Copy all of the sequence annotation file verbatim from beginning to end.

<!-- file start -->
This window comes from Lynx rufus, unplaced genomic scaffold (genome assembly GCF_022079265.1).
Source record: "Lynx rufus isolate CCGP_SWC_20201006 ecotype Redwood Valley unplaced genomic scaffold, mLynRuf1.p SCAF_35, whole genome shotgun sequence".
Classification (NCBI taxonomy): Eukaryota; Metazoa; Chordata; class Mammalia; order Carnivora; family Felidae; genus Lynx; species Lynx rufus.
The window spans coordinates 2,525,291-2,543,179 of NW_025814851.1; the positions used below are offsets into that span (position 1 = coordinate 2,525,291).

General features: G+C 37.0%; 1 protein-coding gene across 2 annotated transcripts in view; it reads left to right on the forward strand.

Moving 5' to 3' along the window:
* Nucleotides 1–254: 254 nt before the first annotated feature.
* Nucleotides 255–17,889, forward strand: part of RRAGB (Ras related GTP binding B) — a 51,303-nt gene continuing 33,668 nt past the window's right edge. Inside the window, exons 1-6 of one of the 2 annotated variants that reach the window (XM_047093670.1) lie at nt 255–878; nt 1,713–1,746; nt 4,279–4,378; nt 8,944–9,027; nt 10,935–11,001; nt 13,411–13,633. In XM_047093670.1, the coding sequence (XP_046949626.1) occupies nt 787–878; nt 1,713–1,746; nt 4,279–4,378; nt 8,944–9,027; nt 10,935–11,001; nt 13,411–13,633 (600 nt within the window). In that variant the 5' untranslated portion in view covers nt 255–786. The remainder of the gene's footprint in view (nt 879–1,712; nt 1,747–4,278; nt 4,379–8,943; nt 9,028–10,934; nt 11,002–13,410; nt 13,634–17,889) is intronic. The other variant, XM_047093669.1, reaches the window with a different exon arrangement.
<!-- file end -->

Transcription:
This window comes from Lynx rufus, unplaced genomic scaffold (genome assembly GCF_022079265.1).
Source record: "Lynx rufus isolate CCGP_SWC_20201006 ecotype Redwood Valley unplaced genomic scaffold, mLynRuf1.p SCAF_35, whole genome shotgun sequence".
Classification (NCBI taxonomy): Eukaryota; Metazoa; Chordata; class Mammalia; order Carnivora; family Felidae; genus Lynx; species Lynx rufus.
The window spans coordinates 2,525,291-2,543,179 of NW_025814851.1; the positions used below are offsets into that span (position 1 = coordinate 2,525,291).

General features: G+C 37.0%; 1 protein-coding gene across 2 annotated transcripts in view; it reads left to right on the forward strand.

Moving 5' to 3' along the window:
* Nucleotides 1–254: 254 nt before the first annotated feature.
* Nucleotides 255–17,889, forward strand: part of RRAGB (Ras related GTP binding B) — a 51,303-nt gene continuing 33,668 nt past the window's right edge. Inside the window, exons 1-6 of one of the 2 annotated variants that reach the window (XM_047093670.1) lie at nt 255–878; nt 1,713–1,746; nt 4,279–4,378; nt 8,944–9,027; nt 10,935–11,001; nt 13,411–13,633. In XM_047093670.1, the coding sequence (XP_046949626.1) occupies nt 787–878; nt 1,713–1,746; nt 4,279–4,378; nt 8,944–9,027; nt 10,935–11,001; nt 13,411–13,633 (600 nt within the window). In that variant the 5' untranslated portion in view covers nt 255–786. The remainder of the gene's footprint in view (nt 879–1,712; nt 1,747–4,278; nt 4,379–8,943; nt 9,028–10,934; nt 11,002–13,410; nt 13,634–17,889) is intronic. The other variant, XM_047093669.1, reaches the window with a different exon arrangement.